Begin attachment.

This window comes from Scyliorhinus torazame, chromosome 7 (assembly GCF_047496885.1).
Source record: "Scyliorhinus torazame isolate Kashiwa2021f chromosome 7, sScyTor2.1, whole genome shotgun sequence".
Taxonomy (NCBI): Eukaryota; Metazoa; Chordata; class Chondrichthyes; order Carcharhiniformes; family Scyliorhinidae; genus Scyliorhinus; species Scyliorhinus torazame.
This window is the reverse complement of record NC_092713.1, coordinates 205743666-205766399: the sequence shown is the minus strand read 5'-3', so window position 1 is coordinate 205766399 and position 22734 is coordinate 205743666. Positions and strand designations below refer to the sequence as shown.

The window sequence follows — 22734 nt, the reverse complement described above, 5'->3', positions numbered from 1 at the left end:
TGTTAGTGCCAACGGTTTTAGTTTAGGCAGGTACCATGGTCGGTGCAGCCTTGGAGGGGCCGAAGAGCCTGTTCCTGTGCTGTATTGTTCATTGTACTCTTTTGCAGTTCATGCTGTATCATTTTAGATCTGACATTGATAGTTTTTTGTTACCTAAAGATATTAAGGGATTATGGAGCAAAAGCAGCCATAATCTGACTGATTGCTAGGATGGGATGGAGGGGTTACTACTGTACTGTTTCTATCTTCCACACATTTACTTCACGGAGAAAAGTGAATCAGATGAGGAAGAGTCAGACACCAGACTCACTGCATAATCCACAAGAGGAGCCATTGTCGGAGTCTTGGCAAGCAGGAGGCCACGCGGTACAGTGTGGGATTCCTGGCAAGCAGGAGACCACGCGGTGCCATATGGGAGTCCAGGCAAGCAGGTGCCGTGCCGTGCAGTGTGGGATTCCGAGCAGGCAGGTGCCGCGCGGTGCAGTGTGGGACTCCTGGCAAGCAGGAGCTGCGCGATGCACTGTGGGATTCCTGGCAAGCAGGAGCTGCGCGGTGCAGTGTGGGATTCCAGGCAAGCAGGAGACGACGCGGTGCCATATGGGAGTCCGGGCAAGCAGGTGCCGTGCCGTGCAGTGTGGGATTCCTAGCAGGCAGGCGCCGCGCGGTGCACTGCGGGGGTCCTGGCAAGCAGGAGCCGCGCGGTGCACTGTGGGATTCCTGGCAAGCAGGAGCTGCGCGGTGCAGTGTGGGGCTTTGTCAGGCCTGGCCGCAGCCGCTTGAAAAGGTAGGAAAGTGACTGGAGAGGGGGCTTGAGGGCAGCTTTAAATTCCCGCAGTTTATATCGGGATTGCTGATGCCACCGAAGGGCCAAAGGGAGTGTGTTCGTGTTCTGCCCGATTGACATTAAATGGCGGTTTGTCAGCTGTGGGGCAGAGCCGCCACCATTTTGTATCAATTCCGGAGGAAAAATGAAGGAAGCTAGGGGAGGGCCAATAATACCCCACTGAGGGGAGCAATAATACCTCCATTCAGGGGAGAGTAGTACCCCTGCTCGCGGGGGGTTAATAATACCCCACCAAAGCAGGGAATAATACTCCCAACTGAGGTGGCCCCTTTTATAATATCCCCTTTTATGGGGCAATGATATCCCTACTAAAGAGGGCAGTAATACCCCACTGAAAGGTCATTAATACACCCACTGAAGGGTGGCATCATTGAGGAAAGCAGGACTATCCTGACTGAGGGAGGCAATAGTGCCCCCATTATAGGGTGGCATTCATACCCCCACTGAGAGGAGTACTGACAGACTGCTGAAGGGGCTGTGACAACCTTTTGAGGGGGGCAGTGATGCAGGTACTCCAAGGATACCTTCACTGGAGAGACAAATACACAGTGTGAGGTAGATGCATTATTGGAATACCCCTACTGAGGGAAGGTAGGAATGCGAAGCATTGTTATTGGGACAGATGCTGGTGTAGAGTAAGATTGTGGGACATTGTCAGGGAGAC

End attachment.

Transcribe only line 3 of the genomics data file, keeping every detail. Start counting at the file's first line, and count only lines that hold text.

Taxonomy (NCBI): Eukaryota; Metazoa; Chordata; class Chondrichthyes; order Carcharhiniformes; family Scyliorhinidae; genus Scyliorhinus; species Scyliorhinus torazame.